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Freeze-drying for the stabilisation of shellfish toxins in mussel tissue (Mytilus edulis) reference materials
McCarron, P.; Emteborg, H.; Hess, P. (2007). Freeze-drying for the stabilisation of shellfish toxins in mussel tissue (Mytilus edulis) reference materials. Anal. Bioanal. Chem. 387(7): 2475-2486. dx.doi.org/10.1007/s00216-006-1104-z
In: Analytical and Bioanalytical Chemistry. Springer: Heidelberg. ISSN 1618-2642, more
Peer reviewed article  

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Keyword
    Marine
Author keywords
    phycotoxins; preparation; stability; domoic acid; okadaic acid;azaspiracids

Authors  Top 
  • McCarron, P.
  • Emteborg, H., more
  • Hess, P.

Abstract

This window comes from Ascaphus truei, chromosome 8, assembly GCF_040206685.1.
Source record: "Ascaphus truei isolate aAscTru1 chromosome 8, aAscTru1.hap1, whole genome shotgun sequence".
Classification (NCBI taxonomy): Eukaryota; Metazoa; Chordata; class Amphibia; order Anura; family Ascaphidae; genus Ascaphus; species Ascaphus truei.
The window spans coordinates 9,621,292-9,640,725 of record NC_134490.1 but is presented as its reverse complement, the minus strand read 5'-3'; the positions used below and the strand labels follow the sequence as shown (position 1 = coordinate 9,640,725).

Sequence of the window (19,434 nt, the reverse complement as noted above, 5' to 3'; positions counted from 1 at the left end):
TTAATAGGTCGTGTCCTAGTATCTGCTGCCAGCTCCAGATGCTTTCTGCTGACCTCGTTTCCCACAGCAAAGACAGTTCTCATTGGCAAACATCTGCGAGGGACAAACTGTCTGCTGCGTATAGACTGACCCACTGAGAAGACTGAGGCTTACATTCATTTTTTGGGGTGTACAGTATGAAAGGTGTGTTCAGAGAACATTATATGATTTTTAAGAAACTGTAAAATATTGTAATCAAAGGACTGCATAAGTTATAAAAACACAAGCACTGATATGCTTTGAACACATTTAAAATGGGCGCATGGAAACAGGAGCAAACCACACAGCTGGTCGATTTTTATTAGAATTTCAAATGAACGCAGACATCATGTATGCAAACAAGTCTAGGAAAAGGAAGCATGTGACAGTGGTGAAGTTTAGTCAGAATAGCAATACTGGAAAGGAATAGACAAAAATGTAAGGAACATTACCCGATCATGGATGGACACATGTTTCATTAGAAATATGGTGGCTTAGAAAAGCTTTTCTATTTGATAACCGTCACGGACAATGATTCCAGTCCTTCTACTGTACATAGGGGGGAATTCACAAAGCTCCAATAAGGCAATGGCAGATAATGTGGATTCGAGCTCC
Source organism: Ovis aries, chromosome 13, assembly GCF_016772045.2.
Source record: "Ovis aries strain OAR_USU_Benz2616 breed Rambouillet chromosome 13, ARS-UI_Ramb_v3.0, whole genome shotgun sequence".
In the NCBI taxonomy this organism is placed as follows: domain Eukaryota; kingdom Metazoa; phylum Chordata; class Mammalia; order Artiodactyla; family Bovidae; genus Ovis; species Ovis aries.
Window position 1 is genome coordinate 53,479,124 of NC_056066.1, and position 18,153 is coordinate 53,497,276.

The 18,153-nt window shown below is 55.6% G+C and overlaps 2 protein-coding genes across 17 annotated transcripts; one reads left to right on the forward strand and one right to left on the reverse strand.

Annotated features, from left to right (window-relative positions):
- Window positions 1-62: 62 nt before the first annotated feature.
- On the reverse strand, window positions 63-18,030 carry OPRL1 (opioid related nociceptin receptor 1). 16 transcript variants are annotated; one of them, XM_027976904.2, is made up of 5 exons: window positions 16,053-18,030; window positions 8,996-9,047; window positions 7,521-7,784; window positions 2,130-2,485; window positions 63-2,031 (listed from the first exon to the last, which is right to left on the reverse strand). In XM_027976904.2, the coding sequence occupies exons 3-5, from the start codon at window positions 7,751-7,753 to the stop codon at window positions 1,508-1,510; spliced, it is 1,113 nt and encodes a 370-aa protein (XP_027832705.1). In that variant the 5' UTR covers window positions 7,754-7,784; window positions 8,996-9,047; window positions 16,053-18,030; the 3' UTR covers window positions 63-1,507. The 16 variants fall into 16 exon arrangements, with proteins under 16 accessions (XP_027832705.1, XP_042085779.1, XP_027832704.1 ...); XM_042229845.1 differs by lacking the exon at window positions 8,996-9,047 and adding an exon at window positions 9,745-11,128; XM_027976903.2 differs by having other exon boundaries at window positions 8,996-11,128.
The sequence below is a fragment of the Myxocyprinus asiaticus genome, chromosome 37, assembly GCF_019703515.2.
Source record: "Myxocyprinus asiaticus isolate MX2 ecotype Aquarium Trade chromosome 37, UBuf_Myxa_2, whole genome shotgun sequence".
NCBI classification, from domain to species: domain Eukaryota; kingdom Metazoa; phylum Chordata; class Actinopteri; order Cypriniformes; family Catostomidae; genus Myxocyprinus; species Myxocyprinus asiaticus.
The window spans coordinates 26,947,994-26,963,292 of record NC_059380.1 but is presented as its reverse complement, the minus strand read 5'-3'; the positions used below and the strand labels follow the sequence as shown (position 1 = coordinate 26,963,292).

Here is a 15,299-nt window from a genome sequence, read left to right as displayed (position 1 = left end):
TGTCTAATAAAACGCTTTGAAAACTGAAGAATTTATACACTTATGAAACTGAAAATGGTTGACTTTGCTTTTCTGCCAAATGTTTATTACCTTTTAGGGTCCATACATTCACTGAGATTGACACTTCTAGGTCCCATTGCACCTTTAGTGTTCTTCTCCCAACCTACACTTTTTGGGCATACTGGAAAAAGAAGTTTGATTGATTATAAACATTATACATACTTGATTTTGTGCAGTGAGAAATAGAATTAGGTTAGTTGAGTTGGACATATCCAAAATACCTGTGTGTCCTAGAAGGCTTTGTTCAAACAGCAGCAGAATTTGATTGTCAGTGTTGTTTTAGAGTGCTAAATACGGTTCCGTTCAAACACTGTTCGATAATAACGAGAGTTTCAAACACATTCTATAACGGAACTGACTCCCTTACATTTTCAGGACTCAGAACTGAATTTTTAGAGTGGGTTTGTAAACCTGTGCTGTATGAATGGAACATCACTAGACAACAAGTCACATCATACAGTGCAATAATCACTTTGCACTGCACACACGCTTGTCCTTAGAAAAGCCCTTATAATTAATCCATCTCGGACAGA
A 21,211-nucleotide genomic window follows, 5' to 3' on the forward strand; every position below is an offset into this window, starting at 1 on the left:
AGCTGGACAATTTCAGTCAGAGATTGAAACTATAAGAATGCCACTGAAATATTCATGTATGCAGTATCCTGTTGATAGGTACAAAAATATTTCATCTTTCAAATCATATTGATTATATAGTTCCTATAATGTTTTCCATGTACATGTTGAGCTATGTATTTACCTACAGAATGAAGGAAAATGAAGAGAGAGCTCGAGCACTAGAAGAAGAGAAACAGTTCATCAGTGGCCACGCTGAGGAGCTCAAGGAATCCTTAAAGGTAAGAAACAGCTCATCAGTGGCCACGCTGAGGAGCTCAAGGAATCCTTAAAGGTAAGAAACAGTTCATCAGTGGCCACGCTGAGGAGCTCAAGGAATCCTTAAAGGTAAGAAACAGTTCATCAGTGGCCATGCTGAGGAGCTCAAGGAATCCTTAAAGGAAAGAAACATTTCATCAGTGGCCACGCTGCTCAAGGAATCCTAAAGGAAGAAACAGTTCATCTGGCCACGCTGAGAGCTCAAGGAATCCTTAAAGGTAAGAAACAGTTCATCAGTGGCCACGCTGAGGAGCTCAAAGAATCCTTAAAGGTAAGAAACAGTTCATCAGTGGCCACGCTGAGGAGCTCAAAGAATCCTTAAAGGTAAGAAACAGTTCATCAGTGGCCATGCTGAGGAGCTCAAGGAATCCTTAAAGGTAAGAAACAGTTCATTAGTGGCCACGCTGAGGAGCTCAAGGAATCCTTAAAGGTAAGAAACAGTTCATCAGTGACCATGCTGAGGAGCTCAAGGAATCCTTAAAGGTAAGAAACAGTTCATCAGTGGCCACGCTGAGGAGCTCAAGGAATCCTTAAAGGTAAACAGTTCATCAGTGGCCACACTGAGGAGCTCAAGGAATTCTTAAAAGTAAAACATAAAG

Two samples of mussels (Mytilus edulis) were collected from the southwest of Ireland. One sample contained domoic acid, the other sample contained okadaic acid, dinophysistoxin-2 and azaspiracid-1, -2 and -3. Wet and freeze-dried reference materials were prepared from each of the two samples to test for differences in homogeneity, stability and extractability of the analytes in either condition. Wet materials were homogenised, aliquoted and hermetically sealed under argon and subsequently frozen at −80 °C. Dry materials were similarly homogenised but frozen in flat cakes prior to freeze-drying. After grinding, sieving and further homogenisation, the resulting powder was aliquoted and hermetically sealed. Domoic acid materials were characterised using HPLC–UV, while LC–MS was used for the determination of lipophilic toxins. The extractabilities of all phycotoxins studied were comparable for wet and freeze-dried materials once a sonication step had been carried out for reconstitution of the freeze-dried materials prior to extraction. Homogeneity was assessed through replicate analysis of the phycotoxins (n = 10), and was found to be similar for wet and freeze-dried materials, for both hydrophilic and lipophilic toxins. Water contents were determined for both wet and freeze-dried materials, and particle size was determined for the freeze-dried materials. Stability was evaluated isochronously over eight months at four temperatures (−20, +4, +20 and +40 °C). The freeze-dried material containing domoic acid was stable over the whole duration at all temperatures, while in the wet material domoic acid degraded to some extent at all temperatures except −20 °C. In freeze-dried and wet materials containing lipophilic toxins, okadaic acid, dinophysistoxin-2, azaspiracid-1 and azaspiracid-2 were stable over the whole duration at all conditions, while concentrations of azaspiracid-3 changed significantly in both materials at some storage temperatures.

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